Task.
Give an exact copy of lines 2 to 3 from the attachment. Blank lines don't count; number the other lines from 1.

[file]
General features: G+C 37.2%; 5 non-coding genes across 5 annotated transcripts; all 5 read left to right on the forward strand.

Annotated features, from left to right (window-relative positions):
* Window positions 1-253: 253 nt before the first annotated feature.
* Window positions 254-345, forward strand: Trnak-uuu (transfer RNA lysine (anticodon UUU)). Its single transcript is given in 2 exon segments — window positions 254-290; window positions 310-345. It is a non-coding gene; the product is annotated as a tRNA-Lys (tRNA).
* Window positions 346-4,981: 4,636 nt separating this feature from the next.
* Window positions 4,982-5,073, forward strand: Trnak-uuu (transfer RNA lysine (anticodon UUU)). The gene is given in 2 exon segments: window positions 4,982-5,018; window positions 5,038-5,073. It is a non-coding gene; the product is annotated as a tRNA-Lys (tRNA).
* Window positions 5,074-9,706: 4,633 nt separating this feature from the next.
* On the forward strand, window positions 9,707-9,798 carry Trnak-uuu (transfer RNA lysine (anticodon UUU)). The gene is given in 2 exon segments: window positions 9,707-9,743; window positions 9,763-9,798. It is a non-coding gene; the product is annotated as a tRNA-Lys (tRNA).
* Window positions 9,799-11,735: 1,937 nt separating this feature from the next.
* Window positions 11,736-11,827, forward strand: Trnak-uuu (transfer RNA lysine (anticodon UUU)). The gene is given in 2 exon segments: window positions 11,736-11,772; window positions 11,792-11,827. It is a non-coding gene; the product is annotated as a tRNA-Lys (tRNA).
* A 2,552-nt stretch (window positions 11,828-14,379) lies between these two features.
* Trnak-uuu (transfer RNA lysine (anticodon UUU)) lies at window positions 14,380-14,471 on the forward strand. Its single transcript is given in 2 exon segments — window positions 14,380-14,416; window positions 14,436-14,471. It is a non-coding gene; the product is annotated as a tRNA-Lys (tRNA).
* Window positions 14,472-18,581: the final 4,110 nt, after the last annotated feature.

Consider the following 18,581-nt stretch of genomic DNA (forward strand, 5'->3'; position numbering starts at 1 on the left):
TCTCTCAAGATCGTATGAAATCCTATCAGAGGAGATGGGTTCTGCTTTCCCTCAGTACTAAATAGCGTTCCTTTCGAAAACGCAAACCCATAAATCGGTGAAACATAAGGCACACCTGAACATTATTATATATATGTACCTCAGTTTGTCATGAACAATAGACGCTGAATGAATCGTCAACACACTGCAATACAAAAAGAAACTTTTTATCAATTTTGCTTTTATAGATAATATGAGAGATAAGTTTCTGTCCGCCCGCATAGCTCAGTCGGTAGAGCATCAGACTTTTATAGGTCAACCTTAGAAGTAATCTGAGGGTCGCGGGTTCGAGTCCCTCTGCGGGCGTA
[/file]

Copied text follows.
Annotated features, from left to right (window-relative positions):
* Window positions 1-253: 253 nt before the first annotated feature.